Take the 2-minute tour ×
Stack Overflow is a question and answer site for professional and enthusiast programmers. It's 100% free, no registration required.

Let's say I have my vision and now my product backlog of items. That part is in writing and ready to be used. I am about to create my sprint(s). I am curious. When does a programming team sit down and say "let's use this platform, this framework, and language" and things like "We need a class here," or "I see a way we can use an Interface with that" and so on. When is that kind of talk going on?

Are there meetings that come before the sprint where someone decides for all teams - "We are going to use Linux, MySQL, PHP and CodeIgniter" and then one of the teams has a sprint to implement that infrastructure, while other teams wait for completion to start the other sprints (team A2 build a ui or security model and the features of it from the product backlog)?

Is this also where tools like trac would be used at the team level, when the sprints first begin?

Sorry if I'm all over the place with this. I've just never seen it done and just when I think I understand it I think of a new question.

Also it's beside the point but what do you name your teams? Bob's team, Smith's team, something more colorful?

Thank you.

share|improve this question

5 Answers 5

up vote 1 down vote accepted

Short answer is "It depends" as for the first part there could be other teams that dictate those kinds of terms to some extent. For example, on my current project some things are almost a given,e.g. IDE=Visual Studio, Bug tracking=HP Quality Center, Version Control=Subversion, O/S for developers XP Professional,etc.

There can be a Sprint 0 where some infrastructural elements are handled like a CI server, wiki for the team, making sure everyone has accounts in SVN, and other administrative things to get handled.

Team names like code names can come up at anytime though they can have different meanings as what someone can use for a team name in one place may not be so good somewhere else,e.g. Team Voltron may not go over well for those completely unfamiliar with the term.

share|improve this answer

I would split it into few parts.

Things like choosing tools/platforms (Linux, MySQL, PHP etc) I'd have agreed before even starting sprint 0. I consider sprint 0 more like setting vision and high-level architecture which, to some point, is dependent on tools/platforms of your choice. People you'd like to have in the team will also be different for ASP.NET project than for PHP project.

Another thing is moving to discussions like "I need a class here and interface there." This level of details can't be really decided up front during sprint 0. We just go with these decisions all along the way. This mean we're changing our architecture rather often but it's a rare situation when changes are deep. And almost always when we change something it is well-grounded decision.

To summarize: key technology decisions before you start, high-level architecture during sprint 0, lower-level design decisions whenever needed (during sprints).

share|improve this answer
    
thank you for the breakdown –  johnny Jan 8 '10 at 2:09

"Sprint 0" is the standard approach to starting up. For ongoing major architecture decisions (switch toolkit, language, platform), a series of investigation spike stories have worked well if they are as small and focused as possible. The story is to address a specific question or prove a concept. Infrastructure questions can -- and I'd argue must -- be broken down into small stories or you may wander off the map.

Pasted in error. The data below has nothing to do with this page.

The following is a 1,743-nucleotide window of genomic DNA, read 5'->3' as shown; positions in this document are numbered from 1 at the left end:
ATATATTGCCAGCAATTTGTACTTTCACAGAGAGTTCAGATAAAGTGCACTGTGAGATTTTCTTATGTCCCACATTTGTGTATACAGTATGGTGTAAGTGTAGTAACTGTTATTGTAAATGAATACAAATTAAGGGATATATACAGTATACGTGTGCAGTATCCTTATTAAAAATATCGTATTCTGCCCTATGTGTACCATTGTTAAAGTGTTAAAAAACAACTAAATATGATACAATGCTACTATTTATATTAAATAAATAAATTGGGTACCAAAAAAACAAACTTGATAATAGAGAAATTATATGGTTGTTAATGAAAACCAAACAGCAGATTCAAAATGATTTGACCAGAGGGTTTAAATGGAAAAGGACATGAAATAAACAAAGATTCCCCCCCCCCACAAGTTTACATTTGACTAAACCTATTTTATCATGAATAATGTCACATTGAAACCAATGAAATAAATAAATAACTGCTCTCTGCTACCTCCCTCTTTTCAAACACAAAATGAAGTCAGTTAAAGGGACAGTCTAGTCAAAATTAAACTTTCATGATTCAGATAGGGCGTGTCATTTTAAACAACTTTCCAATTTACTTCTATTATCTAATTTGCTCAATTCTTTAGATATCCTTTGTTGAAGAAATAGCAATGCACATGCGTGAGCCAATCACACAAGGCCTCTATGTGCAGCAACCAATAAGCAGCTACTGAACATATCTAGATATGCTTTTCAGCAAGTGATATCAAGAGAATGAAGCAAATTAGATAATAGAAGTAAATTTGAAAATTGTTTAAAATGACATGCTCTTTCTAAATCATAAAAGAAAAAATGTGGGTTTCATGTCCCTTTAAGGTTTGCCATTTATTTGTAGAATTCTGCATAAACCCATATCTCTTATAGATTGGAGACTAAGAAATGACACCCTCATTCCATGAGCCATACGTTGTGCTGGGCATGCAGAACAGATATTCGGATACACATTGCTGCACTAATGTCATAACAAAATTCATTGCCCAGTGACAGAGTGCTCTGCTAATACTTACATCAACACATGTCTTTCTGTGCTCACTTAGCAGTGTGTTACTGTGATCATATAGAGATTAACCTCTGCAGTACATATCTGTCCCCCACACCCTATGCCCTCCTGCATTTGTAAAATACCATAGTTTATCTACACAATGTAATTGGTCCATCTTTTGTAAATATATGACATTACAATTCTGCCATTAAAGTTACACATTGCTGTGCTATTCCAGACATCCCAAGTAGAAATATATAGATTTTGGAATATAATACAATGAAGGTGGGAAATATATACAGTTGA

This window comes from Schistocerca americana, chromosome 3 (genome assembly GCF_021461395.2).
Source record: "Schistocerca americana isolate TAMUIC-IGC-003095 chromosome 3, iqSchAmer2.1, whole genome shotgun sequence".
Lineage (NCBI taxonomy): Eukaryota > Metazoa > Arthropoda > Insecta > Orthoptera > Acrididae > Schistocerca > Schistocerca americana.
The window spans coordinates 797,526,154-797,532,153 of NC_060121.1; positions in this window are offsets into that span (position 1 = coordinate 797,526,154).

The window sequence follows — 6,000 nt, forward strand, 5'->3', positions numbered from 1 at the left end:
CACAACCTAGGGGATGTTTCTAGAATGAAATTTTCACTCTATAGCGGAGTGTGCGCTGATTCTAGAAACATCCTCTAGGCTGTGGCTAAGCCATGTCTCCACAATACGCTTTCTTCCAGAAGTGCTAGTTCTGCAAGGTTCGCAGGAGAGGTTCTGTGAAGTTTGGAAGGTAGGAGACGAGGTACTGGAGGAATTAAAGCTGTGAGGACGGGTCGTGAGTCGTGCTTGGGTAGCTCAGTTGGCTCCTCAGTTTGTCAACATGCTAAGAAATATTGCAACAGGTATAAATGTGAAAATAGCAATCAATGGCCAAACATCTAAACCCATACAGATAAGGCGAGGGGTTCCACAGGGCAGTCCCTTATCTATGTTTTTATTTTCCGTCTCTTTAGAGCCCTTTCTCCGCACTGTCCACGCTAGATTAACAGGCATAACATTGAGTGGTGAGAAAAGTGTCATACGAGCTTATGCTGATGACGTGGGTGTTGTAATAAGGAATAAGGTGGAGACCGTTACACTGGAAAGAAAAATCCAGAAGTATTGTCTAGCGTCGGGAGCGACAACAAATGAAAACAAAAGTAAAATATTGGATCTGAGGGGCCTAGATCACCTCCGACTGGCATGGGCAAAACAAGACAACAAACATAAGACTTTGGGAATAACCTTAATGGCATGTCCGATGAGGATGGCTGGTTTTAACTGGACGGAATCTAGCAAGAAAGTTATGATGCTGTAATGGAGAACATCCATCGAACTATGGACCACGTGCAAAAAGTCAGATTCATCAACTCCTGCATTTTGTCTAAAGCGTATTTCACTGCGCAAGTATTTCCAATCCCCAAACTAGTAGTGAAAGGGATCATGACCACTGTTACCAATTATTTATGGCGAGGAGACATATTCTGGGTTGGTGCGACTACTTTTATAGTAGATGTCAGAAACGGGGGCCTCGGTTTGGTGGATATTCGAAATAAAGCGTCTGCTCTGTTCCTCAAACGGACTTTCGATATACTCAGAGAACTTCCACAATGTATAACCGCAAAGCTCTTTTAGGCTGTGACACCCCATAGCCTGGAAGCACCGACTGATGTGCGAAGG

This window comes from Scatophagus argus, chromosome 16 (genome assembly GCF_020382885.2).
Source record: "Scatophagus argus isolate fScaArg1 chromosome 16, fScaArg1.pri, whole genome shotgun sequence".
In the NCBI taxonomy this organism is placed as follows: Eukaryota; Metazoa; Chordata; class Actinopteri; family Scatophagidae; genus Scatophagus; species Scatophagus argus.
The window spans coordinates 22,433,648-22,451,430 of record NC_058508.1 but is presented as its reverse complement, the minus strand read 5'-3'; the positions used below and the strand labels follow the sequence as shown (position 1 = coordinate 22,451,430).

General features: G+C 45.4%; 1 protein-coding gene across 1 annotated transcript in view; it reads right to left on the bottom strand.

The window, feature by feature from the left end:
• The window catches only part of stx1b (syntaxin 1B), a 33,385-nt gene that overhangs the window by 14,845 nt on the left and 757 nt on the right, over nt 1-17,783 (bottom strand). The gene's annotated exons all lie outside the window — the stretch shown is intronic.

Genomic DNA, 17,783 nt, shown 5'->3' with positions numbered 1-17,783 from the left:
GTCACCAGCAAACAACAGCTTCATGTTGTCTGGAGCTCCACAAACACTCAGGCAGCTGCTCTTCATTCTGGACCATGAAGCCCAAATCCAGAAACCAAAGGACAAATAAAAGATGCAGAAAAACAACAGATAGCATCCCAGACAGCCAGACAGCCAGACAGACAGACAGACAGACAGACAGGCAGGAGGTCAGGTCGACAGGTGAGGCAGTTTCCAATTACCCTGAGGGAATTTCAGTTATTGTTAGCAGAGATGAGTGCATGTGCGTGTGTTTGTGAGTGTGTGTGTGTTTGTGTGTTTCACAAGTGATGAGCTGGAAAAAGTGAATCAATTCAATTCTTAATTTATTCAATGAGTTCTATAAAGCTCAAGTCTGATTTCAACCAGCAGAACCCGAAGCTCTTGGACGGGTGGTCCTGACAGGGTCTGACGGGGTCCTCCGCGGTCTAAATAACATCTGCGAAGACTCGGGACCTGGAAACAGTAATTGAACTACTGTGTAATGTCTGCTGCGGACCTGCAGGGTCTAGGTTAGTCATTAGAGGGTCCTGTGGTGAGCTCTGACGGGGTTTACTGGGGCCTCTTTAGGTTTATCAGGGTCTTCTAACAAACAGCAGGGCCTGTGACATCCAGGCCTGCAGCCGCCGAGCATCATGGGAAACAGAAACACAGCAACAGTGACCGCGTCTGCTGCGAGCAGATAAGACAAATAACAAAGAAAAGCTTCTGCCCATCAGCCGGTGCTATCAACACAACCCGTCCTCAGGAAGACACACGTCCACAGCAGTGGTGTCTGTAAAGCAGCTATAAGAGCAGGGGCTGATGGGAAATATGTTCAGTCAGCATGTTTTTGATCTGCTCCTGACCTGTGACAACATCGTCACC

Smaller infrastructure changes have sometimes worked well as a "tax" to other stories, sometimes not. (E.g. research and add a dependency injection tool, switch to generic hibernation tool) Taxing stories requires excellent communication between product and development. It presumes that some eager dev has already done some late night homework on the infrastructure.

Without success, we've tried hoping major architecture decisions will happen over the course of normal work. This fails because scrum keeps you too focussed.

share|improve this answer

If you are part of an agile-scrum team, chances are there your company already has defined patterns and architectures.

In my opinion scrum-teams are not responsible for design, There are separate design-teams who are responsible for overall design and integration-plan of any ongoing projects.

The design-team does the strategic part of projects development phase which is architecture, design and integration plan. These teams may have their own scrum sprints.

Scrum-master along with team-leads are responsible for tactics of implementing projects as per design.

programmers, testers and QA engineers have operational responsibility of writing and testing code.

share|improve this answer
    
+1: If you don't have the architecture in place, you can't really use Scrum, since you have all this other stuff to do before development can really get rolling. –  S.Lott Jan 11 '10 at 11:22

Some teams start their projects with a Sprint Zero, where they refine the vision, define the global architecture (choices of platform, language, not class or interfaces), the definition of "done"...

This Sprint is special, it's about preparation and, unlike the other sprints, might not lead the team to deliver any working software..

share|improve this answer
    
thank you for the link. I appreciate all answers. –  johnny Jan 6 '10 at 15:35

Your Answer

 
discard

By posting your answer, you agree to the privacy policy and terms of service.

Not the answer you're looking for? Browse other questions tagged or ask your own question.